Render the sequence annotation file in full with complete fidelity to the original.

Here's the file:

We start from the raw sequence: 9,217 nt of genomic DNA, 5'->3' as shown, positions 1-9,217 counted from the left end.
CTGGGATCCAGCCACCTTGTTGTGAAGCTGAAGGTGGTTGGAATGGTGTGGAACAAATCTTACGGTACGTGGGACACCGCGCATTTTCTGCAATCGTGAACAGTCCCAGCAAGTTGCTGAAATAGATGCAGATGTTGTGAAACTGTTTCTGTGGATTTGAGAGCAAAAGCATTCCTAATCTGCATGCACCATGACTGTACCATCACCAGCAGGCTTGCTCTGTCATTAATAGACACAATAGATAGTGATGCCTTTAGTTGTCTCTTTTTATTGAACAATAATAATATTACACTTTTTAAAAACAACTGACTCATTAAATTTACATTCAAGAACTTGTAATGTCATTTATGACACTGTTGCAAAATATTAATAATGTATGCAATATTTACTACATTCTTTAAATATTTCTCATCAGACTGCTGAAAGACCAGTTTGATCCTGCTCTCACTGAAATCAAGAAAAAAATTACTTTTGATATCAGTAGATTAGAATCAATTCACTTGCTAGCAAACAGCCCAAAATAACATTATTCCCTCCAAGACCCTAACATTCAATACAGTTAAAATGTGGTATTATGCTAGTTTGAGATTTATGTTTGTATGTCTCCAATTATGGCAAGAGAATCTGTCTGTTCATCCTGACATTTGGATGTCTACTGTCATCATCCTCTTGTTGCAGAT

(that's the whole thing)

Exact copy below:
We start from the raw sequence: 9,217 nt of genomic DNA, 5'->3' as shown, positions 1-9,217 counted from the left end.
CTGGGATCCAGCCACCTTGTTGTGAAGCTGAAGGTGGTTGGAATGGTGTGGAACAAATCTTACGGTACGTGGGACACCGCGCATTTTCTGCAATCGTGAACAGTCCCAGCAAGTTGCTGAAATAGATGCAGATGTTGTGAAACTGTTTCTGTGGATTTGAGAGCAAAAGCATTCCTAATCTGCATGCACCATGACTGTACCATCACCAGCAGGCTTGCTCTGTCATTAATAGACACAATAGATAGTGATGCCTTTAGTTGTCTCTTTTTATTGAACAATAATAATATTACACTTTTTAAAAACAACTGACTCATTAAATTTACATTCAAGAACTTGTAATGTCATTTATGACACTGTTGCAAAATATTAATAATGTATGCAATATTTACTACATTCTTTAAATATTTCTCATCAGACTGCTGAAAGACCAGTTTGATCCTGCTCTCACTGAAATCAAGAAAAAAATTACTTTTGATATCAGTAGATTAGAATCAATTCACTTGCTAGCAAACAGCCCAAAATAACATTATTCCCTCCAAGACCCTAACATTCAATACAGTTAAAATGTGGTATTATGCTAGTTTGAGATTTATGTTTGTATGTCTCCAATTATGGCAAGAGAATCTGTCTGTTCATCCTGACATTTGGATGTCTACTGTCATCATCCTCTTGTTGCAGAT